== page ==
Monday, August 8, 2011

Depression or Change of Life

I was wondering about something someone said to me about my attitude. I stay home on the weekends, I don’t have a night life and I don’t drink alcohol or do drugs. I have done these things most of my life, and had nothing to show for the party life until a few years ago. I changed my life style, due to respect for myself as well as others yet, I began wondering after the comment was made about how depressing I must be, that I had to be sure I wasn’t just suffering from any of the symptoms of depression, especially at my age. I realized I am just another one of those different kinds of people, who wants to change their life. The symptoms I have brought to life from several web sites can create a mode of fear, yet in the reality of those who suffer, there is hope, if they reach out and let others guide them:

“One in four older people have symptoms of depression that require treatment. Part of the problem is that depression in older people is hard to untangle from the many other disorders that affect older people, and its symptom profile is somewhat different from that in other adults.
Physical illness increases the risk of depression. Evidence from neuroscience, genetics, and clinical investigation demonstrates that depression is a disorder of the brain. Modern brain imaging technologies are revealing that in depression, neural circuits responsible for the regulation of moods, thinking, sleep, appetite, and behavior fail to function properly, and that critical neurotransmitters -- chemicals used by nerve cells to communicate -- are perhaps out of balance.”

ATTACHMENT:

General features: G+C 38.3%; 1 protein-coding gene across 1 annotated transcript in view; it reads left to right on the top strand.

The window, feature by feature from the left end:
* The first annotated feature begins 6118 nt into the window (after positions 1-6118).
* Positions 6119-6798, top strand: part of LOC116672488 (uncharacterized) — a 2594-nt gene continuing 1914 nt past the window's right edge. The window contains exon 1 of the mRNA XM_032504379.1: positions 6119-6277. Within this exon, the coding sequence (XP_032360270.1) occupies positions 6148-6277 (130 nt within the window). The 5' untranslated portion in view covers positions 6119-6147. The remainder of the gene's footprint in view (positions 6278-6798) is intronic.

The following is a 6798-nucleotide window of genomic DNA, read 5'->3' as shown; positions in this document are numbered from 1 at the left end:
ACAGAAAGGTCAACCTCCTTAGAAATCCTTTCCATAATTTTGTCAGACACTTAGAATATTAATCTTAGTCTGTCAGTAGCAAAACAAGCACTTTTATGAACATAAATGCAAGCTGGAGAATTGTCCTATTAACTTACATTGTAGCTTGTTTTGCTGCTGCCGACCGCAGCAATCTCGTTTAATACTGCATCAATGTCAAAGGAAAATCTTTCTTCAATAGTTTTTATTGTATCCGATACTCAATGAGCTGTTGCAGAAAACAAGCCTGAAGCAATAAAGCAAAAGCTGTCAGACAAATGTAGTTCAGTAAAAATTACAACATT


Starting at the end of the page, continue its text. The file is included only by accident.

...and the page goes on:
“Symptoms of depression include a persistent sad mood; loss of interest or pleasure in activities that were once enjoyed; significant change in appetite or body weight; difficulty sleeping or oversleeping; physical slowing or agitation; loss of energy; feelings of worthlessness or inappropriate guilt; difficulty thinking or concentrating; and recurrent thoughts of death or suicide. A diagnosis of major depressive disorder (or unipolar major depression) is made if an individual has five or more of these symptoms during the same two-week period. There are many barriers to the diagnosis of depression in late life. Some of these barriers reflect the nature of the disorder: depression occurs in a complex medical and psychosocial context. In the elderly, the signs and symptoms of major depression are frequently attributed to “normal aging,” atherosclerosis, Alzheimer’s disease, or any of a host of other age-associated afflictions. Psychosocial antecedents such as loss, combined with decrements in physical health and sensory impairment, can also divert attention from clinical depression.”
Donald Sammons

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